The mother of the murdered black teenager Stephen Lawrence has been given a police bodyguard after being threatened by racist hate mail.
Doreen Lawrence said yesterday that she feared for her safety after she arrived with the police protection officer at an anti-racism conference held to mark the third anniversary of the Stephen Lawrence report.
Fears about her security were heightened after the organisers of the conference, the National Assembly Against Racism (Naar), received abusive hate mail linked to the event. Organisers suggested it named Mrs Lawrence – a claim denied by the police.
"It is a very difficult day for me due to the fact that I am bringing somebody here to protect my safety because of the racist hate mail that is being sent to this conference," she said. "There is added pressure thinking about myself and how safe I feel. Most of the time I don't feel safe."
Friends of Mrs Lawrence said last night she had been nervous about her personal safety and wary of strangers ever since her son was murdered at a bus stop in south London in April 1993. The family was targeted by racist hate mail when a major national campaign was launched to catch Stephen's killers.
Mrs Lawrence's friends believe concerns about her safety are linked to the disclosure earlier this month that a British National Party organiser, a half-Turkish Londoner called Lawrence Rostum, is a politics student at the University of Greenwich, where Mrs Lawrence works.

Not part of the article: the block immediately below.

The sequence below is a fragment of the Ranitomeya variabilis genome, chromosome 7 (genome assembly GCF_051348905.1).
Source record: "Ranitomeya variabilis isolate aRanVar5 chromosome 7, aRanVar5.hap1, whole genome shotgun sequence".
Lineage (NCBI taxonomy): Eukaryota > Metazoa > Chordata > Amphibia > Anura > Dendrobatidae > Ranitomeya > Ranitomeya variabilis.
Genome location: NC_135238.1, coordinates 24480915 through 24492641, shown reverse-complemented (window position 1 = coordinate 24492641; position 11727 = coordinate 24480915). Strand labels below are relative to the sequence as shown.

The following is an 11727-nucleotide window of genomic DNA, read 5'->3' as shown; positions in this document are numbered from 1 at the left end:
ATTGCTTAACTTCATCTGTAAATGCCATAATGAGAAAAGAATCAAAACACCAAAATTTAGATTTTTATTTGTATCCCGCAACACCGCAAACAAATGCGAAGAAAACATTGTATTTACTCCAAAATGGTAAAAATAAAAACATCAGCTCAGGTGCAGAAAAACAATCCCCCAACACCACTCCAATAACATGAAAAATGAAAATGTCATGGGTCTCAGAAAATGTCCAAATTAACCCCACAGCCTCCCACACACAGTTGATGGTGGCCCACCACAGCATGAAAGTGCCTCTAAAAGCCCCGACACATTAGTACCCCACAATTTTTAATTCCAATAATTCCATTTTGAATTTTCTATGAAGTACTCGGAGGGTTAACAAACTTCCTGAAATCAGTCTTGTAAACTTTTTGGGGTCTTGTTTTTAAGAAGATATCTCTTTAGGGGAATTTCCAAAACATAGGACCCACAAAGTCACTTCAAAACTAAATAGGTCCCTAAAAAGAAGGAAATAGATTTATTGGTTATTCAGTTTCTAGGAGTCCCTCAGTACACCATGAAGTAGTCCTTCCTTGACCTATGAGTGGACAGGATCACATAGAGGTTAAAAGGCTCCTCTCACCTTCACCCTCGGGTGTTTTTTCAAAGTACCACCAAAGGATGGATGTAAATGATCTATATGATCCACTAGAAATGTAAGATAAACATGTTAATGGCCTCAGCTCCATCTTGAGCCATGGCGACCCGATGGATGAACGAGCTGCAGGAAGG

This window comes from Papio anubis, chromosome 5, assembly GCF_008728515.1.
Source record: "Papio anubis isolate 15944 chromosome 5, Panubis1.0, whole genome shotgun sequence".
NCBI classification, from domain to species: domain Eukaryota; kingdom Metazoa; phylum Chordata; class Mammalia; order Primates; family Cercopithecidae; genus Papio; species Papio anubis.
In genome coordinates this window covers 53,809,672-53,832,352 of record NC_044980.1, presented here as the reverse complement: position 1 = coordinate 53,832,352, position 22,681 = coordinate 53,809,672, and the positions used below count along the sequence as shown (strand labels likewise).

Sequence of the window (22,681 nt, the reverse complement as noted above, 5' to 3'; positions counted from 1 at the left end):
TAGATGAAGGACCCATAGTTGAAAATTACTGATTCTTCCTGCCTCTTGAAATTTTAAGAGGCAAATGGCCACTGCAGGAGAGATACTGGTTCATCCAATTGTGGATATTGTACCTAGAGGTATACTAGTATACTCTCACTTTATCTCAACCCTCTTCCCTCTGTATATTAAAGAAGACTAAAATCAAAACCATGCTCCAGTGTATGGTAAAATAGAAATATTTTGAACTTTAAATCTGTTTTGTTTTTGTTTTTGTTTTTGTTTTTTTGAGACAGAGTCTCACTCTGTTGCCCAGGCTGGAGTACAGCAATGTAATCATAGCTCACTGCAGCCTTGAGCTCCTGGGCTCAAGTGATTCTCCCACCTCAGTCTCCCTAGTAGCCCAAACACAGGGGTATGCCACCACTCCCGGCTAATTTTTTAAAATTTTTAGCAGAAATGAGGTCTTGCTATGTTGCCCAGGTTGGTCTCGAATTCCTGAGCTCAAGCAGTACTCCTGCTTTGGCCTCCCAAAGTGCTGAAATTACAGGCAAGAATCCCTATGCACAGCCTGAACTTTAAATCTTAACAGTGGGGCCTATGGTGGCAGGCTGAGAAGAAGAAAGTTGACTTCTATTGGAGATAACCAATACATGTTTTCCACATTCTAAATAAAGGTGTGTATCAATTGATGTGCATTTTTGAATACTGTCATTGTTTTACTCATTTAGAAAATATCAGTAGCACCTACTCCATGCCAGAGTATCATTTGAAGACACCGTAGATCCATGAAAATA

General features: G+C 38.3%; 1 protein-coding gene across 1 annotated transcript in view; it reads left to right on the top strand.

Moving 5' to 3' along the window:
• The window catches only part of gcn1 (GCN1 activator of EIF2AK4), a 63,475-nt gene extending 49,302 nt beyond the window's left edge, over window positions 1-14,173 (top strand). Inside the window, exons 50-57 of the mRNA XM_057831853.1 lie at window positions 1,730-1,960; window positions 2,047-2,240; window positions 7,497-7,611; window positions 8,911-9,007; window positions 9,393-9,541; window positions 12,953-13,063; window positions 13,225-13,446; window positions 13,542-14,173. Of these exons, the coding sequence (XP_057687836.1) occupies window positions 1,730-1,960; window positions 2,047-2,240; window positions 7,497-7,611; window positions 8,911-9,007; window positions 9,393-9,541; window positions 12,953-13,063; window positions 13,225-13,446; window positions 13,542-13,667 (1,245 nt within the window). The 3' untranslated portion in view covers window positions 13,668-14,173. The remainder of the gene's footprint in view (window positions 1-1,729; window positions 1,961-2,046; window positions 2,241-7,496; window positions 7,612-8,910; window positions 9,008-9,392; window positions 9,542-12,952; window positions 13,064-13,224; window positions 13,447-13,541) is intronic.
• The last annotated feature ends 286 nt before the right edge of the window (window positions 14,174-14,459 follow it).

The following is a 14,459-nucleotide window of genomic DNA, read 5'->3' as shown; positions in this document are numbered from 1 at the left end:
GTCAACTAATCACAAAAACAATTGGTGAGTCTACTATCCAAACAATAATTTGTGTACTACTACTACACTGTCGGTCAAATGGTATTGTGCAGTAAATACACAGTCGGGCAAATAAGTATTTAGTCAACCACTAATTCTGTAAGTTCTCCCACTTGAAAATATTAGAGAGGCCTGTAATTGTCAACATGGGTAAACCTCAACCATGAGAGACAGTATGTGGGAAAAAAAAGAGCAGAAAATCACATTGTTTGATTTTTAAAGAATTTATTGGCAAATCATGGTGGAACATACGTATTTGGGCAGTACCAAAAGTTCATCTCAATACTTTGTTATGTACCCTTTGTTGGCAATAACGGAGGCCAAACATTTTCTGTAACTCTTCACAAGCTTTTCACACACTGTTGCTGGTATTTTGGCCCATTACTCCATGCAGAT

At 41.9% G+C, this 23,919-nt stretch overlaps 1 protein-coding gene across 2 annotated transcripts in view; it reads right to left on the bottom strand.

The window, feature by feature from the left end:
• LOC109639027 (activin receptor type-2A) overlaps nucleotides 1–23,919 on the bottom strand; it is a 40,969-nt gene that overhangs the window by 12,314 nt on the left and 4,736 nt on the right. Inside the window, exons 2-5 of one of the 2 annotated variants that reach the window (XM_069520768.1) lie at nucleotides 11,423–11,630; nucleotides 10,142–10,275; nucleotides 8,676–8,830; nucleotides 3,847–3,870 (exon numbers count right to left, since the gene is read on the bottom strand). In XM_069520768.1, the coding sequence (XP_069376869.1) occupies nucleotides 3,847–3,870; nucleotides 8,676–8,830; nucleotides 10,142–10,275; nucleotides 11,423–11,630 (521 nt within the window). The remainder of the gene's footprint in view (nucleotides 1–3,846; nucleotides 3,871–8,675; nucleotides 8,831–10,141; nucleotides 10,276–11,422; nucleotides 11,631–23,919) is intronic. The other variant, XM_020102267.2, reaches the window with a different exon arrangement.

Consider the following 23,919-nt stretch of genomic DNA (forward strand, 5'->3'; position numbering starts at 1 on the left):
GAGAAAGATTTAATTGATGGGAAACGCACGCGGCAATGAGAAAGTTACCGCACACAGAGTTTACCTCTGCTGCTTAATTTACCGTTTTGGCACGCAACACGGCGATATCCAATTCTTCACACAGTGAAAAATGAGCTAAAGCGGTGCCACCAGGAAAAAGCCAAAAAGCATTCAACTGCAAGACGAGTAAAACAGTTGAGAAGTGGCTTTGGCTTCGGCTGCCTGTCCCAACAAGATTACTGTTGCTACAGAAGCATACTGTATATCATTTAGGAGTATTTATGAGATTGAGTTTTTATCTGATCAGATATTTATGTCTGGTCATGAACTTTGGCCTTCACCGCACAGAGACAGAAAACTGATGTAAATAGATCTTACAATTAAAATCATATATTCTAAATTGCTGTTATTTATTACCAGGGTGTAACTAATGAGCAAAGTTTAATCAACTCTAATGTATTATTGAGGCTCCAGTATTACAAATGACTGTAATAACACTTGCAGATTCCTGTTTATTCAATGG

Students at the college have since mounted a campaign seeking Mr Rostum's removal from campus, where a third of students are from ethnic minorities. Her friends now fear that neo-Nazis are retaliating by targeting Mrs Lawrence.
The conference also heard angry accusations that David Blunkett, the Home Secretary, was fuelling racism with his recent proposals on immigration reform.
Lee Jasper, secretary of Naar and an adviser to Ken Livingstone, the Mayor of London, said ministers had failed to fully implement the reforms to tackle institutional racism proposed by Sir William Macpherson in his report in February 1999 on the Lawrence killing. Instead, Mr Blunkett had unveiled a white paper on immigration suggesting citizenship tests; restrictions on overseas arranged marriages and compulsory language tests.
"Instead of tangible action against racism, we see the 'blame the victim' culture back on the agenda, with the Government telling us who we can and cannot marry, what language we should speak, that some of us have to prove our allegiance to Britain through tests and other offensive suggestions," Mr Jasper said.
Mrs Lawrence endorsed his attacks. "We as black people are still on the outside looking in. That has not changed since the report came out," she told delegates. In a statement released before she spoke, she claimed the Macpherson report was now being widely ignored.
The Home Office is due to publish an annual report on implementing Macpherson shortly, but the Metropolitan Police said it was successfully but slowly introducing its recommendations. Deputy Assistant Commissioner John Grieve confirmed the force had not yet fully implemented Macpherson, but added: "We're arresting more than 200 people a month for hate crime, which benefits all of us."
The Met is still investigating the killing, focusing on two new suspects. A man was arrested in December on suspicion of murdering Stephen Lawrence, and then bailed. The murder trial of three of the five original suspects was abandoned in 1996. The five are still under investigation for offences linked to the murder.Reuse content